We are not saying these properties were poorly located. On the contrary, both were in good positions with an easy walk to local shops and the station. What we have noticed, however, is that some buyers are choosing the better home in the slightly lower priced suburb over the suburb first.
On the building front, renovations are becoming more expensive, often with unknown surprise expenses once you start. Of course, good planning and advice is key to avoiding surprises – many people we hear set off on the wrong foot (i.e. are poorly advised) and therefore fall into big trouble many months on. With the possible future economic uncertainty, quantified amounts seem to be preferred, particularly in certain price brackets. And it pays to get good advice from a qualified architect.
What do we expect for the rest of the year? We think a slow down as we edge closer to Christmas – but that may not be until December 24! Since the market resumed, agents have had to change how they manage their time. Private inspections and then strict number limits have meant many more hours have been spent at properties (compared with the typical 2 x 30 minute set times of the past), leaving less time to focus or the need to work longer hours to get everything done. The recent buying activity has meant more sellers looking to ‘test’ the market through a soft campaign (i.e. digital only). Traditionally, many agents like to be spending the next few weeks selling what is already on the market and with far fewer sales for this time of the year, compared with previous years, it is likely many will look to put 2020 behind them, and launch in early 2021. That’s not to say there won’t be any off-markets now; we have bought four in the past five days. Two were completely ‘off market’, the other two via a ‘blast email’ from the agency database. There are opportunities out there, you just need to know where to look and who to ask.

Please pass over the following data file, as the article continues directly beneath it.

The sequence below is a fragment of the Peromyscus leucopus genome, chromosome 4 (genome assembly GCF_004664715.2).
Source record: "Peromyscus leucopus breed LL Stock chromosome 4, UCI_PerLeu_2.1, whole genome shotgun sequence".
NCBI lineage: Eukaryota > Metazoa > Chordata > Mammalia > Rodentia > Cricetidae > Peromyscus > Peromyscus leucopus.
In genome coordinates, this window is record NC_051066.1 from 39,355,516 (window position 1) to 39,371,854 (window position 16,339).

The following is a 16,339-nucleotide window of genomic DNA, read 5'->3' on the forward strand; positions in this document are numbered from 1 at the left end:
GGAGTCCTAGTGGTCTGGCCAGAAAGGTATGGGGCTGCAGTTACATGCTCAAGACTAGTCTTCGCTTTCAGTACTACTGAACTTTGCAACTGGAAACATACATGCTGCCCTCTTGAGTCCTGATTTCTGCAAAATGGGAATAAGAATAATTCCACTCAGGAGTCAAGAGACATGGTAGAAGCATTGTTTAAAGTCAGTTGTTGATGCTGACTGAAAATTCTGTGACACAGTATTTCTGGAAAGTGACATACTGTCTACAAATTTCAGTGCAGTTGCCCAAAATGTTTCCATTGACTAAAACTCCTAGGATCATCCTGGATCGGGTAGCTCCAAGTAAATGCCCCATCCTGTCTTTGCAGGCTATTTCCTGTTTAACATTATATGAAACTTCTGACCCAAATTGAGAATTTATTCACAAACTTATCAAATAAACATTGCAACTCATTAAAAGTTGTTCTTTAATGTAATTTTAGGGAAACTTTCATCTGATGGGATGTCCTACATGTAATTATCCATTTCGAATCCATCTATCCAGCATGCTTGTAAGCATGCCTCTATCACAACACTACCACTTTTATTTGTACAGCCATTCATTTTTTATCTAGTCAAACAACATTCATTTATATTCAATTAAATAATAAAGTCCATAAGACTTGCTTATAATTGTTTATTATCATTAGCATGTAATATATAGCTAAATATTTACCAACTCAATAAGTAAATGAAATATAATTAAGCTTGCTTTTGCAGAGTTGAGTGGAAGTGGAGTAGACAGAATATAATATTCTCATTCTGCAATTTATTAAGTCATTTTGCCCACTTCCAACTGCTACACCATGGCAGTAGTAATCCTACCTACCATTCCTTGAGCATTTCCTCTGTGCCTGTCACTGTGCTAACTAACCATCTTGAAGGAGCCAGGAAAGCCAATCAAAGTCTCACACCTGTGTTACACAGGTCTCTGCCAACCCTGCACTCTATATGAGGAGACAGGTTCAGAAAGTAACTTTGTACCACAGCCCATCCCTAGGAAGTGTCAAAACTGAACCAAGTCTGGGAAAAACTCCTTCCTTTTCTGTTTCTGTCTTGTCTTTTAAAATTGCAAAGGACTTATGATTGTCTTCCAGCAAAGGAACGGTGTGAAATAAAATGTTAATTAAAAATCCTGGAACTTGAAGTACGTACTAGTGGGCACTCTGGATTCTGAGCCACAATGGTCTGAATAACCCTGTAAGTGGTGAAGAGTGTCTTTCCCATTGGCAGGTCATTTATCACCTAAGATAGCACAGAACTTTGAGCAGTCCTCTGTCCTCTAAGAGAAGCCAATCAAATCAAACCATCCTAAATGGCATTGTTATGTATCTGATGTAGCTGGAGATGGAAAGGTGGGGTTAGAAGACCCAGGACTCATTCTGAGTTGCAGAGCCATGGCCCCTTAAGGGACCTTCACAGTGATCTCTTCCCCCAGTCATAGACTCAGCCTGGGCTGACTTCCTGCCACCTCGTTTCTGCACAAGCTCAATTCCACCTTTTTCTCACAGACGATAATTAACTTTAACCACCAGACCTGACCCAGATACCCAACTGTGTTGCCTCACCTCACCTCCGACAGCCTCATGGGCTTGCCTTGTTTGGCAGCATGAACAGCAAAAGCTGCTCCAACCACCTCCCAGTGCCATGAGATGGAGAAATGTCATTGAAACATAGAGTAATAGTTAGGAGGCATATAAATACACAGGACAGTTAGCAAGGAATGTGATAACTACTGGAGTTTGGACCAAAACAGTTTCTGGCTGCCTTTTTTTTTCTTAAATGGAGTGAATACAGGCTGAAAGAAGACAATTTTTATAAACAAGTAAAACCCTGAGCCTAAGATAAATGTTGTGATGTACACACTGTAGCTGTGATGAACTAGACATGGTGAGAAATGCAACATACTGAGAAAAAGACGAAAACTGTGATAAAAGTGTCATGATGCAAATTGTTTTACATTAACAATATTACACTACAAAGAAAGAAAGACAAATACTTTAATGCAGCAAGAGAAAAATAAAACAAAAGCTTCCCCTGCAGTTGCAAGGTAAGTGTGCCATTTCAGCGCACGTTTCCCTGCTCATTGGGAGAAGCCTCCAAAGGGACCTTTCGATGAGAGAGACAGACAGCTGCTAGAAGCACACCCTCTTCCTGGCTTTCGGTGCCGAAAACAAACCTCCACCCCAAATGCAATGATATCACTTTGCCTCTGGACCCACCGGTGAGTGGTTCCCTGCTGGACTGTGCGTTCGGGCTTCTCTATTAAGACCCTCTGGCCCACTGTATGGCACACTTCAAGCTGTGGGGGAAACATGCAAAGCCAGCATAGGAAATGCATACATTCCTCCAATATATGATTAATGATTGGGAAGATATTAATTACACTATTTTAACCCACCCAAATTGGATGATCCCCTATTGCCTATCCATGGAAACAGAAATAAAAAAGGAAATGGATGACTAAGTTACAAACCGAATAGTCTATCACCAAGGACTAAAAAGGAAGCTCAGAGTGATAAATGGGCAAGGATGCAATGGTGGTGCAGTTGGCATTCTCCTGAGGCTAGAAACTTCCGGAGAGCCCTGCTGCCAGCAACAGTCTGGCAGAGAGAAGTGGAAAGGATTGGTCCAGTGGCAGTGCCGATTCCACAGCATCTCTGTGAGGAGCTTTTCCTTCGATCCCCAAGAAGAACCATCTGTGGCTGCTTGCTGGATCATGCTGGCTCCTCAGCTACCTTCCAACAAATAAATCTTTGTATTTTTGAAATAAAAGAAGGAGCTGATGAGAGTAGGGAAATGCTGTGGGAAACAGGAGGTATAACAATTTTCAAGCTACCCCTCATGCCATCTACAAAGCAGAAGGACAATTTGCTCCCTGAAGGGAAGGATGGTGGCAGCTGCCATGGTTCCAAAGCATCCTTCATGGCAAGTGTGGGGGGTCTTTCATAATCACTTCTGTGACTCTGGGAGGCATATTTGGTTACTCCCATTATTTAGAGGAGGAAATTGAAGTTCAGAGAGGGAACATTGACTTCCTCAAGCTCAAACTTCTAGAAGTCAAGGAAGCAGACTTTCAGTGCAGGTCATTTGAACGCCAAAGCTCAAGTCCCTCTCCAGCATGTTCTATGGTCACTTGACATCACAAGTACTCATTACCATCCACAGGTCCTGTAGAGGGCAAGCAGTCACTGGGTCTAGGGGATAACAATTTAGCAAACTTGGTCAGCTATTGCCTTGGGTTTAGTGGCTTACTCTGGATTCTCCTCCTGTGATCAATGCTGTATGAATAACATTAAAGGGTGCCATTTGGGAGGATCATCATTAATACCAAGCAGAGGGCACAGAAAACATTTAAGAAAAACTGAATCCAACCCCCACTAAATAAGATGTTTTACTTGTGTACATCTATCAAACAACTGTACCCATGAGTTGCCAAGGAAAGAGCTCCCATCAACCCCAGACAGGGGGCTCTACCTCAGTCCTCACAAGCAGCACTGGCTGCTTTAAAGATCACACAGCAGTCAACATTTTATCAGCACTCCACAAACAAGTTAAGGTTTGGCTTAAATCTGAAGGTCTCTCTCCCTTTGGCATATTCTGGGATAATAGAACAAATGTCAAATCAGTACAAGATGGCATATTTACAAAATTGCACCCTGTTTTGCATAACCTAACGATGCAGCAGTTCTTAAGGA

Some of the better properties currently on the market; an architect’s view
12 Sorrett Avenue Malvern – Abby Innes / James Tomlinson, Marshall White
18 Pasadena Avenue Beaumaris – Alex Schiavo / Eleisha Doherty, Kay & Burton
- Californian Bungalow looking for update, over 1,000sqm, Malvern East – circa $3m
- Two storey family home with north rear, ~700sqm, Malvern – early $3m
- Brick Edwardian, ~600sqm, north rear, Malvern – high $3m
- Updated Victorian weatherboard, single level, Malvern East – circa $2.4m
- 1940s single level, family home, ~520sqm, Elwood – circa early $3m
- Double fronted Victorian, single level, Canterbury – circa high $3m
- Californian Bungalow with a north rear, Hampton – circa high $2m
- Hawthorne brick, 2 storey Victorian, ~1500sqm, Hawthorn – circa $10m
- Victorian single fronter, 2-1-0, north-west rear, St Kilda – circa $1.3m
- Family home, corner position, overlooking park, Sandringham – circa $2.3m
- Large art deco home over two levels, Brighton – circa high $4m
- Modern family home with pool, Brighton East – circa $3m
- Californian Bungalow, near central park, Malvern East – circa $3m
- Contemporary family home, good land, pool, Hampton – circa early $3m